"North" competed for many years in the high school Atlantic Coast and Old Colony Leagues, which comprised teams from the South Shore. In recent years, the school has competed in the Patriot League, and its athletic teams are known as the Red Raiders. Its traditional athletic archrival is the crosstown Quincy High School Presidents. Both schools use Veterans Memorial Stadium.

North Quincy High School has shown the most success in its girls' volleyball program, which has won six state championships within the last twenty years under coach Jim Rendle.[6]

Clubs and teams

North Quincy High has a large range of teams and clubs that have long histories of excellence and contribution to the community.

Academic teams

North Quincy High has many academic teams, including Debate Team, Academic Decathlon, Math Team, History Bowl, and Science Olympiad.[7]

In 2013 and 2015 the school was represented at WGBH's High School Quiz Show. Only sixteen out of over three hundred Massachusetts high schools reach the televised rounds. North Quincy High School won the state championship in 2013 and then defeated a New Hampshire school for the regional Governors' Cup.

The Academic Decathlon Team has placed in the top 5 of both the regional and state competitions consistently.

The History Bowl Team placed 2nd, 3rd, and 5th in the 1st MA State Competition, advancing to the National History Bowl. Many of the members also placed in the top 8 in the state for the State History Bee, advancing to the National History Bee in the process.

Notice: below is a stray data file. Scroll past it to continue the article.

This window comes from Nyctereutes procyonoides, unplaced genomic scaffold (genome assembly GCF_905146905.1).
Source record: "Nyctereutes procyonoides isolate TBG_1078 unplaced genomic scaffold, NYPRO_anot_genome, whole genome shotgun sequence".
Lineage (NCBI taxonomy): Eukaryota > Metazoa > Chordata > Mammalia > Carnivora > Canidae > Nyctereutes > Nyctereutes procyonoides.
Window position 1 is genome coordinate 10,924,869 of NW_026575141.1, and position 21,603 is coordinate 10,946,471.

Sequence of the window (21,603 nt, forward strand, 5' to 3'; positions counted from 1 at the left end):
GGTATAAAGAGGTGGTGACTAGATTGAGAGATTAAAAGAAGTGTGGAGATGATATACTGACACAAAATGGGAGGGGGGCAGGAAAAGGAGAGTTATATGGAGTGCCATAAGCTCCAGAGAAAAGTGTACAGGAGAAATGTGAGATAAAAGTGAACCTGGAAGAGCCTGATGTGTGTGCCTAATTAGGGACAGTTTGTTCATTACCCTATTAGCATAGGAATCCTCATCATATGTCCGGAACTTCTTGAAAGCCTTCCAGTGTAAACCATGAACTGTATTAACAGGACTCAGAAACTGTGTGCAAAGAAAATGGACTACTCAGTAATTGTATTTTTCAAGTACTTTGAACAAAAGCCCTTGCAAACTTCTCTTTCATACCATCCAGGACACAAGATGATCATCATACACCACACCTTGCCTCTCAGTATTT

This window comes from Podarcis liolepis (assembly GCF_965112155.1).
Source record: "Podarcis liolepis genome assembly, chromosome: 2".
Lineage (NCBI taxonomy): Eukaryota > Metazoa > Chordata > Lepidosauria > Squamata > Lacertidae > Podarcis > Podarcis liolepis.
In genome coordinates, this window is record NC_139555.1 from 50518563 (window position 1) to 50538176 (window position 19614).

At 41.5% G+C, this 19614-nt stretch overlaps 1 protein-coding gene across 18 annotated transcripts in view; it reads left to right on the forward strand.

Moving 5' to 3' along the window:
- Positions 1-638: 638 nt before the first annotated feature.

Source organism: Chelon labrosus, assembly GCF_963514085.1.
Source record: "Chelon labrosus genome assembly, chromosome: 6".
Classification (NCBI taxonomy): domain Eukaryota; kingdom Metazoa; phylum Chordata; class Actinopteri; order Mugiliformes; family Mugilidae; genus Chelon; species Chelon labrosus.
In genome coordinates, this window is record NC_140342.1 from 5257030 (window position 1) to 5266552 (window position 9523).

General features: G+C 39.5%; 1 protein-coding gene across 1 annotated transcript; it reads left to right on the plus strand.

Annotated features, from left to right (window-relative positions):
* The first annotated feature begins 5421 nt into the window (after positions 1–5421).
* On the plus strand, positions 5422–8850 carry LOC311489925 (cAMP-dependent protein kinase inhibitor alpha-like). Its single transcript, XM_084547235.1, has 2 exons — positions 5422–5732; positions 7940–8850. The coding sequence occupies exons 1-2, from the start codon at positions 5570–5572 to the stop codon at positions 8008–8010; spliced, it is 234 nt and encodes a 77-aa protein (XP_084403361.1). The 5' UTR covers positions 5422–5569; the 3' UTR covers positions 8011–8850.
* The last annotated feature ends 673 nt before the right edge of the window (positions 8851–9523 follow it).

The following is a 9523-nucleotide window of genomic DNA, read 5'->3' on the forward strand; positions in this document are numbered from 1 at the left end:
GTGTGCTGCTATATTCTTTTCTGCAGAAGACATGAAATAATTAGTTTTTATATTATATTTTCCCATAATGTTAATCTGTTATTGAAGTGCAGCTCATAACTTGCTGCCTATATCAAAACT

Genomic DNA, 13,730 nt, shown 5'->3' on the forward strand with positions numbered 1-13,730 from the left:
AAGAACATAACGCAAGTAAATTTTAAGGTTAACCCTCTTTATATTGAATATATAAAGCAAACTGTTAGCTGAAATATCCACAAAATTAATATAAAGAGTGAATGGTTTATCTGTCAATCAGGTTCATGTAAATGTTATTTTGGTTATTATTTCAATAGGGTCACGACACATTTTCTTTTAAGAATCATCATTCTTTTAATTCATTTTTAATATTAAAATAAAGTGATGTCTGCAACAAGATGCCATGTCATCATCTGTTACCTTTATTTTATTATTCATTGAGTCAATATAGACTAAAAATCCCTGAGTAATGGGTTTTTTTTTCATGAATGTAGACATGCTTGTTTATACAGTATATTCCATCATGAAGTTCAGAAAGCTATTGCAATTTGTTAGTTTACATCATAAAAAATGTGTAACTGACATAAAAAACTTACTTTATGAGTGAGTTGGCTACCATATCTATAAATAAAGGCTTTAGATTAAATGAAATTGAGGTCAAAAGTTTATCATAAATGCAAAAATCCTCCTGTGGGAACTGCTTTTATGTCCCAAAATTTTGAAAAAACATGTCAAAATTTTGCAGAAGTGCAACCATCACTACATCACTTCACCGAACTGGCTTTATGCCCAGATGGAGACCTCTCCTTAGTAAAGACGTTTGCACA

MOON (Mathematical Organization of North Quincy) has competed in the Greater Boston Math League and often performed very well, competing in Division II for playoffs for two years in a row.

The Debate team participates in regional debates hosted at venues such as Harvard University and Boston University, as well as many other events throughout the Northeast, with several members winning best speaker accolades.

The Model United Nations club participates in academic discussions and intellectual forums throughout the Boston area, and has won several chapter awards

The History club discuses both historical and modern day events, and engages in trips to historical venues, and attends forums at local area universities.

Jr. ROTC

As of 2013 persons of Asian origin make up 92% of the cadets in the North Quincy High JROTC program.[8]

The 841st AFJROTC Unit has competed at many local and regional competitions, placing very frequently.[7]

Arts

The Art Club allows students to find and culture various skills, such as sculpting, drawing, and painting. The art is often displayed in local locations, such as the Thomas Crane Library and in school art shows.[7]

The NQHS Band participates in competition and performs at places such as Six Flags amusement park. It also participates in local parades and school concerts. It is also featured in the movie "Here Comes the Boom", featuring Kevin James.

The NQHS Choir consists of all the choir students in the school. They often perform in at least two shows a year. There is also the Select Choir, which is a more selective group of singers which perform at various competitions, including the Great East Festival. Many members have advanced to higher levels, including Regionals and States. The NQHS Choir also joins the band at Six Flags, once every two years.

The Drama Club gives students the opportunity to experience acting and tech crew experience. The Drama Club has put on many plays, including Flowers for Algernon, Leading Ladies, and Brighton Beach Memoirs. They also produce a musical every year, including The Music Man, Beauty and the Beast, All Shook Up, Into the Woods, The Sound Of Music, and, most recently, God spell.

The Hip Hop Club is a team of students who practice various dance forms, such as bboying, pop and lock, and freestyle. They often perform at the school rallies and performing arts night.

Community Service

There are many opportunities at North Quincy High to serve the local community and the surrounding area.[7]

The Interact Club, helped by the local Rotary Club, volunteers in many ways, ranging from serving pancake breakfasts in Retirement Homes to participating in the former Quincy Medical Center's Walk for Cancer.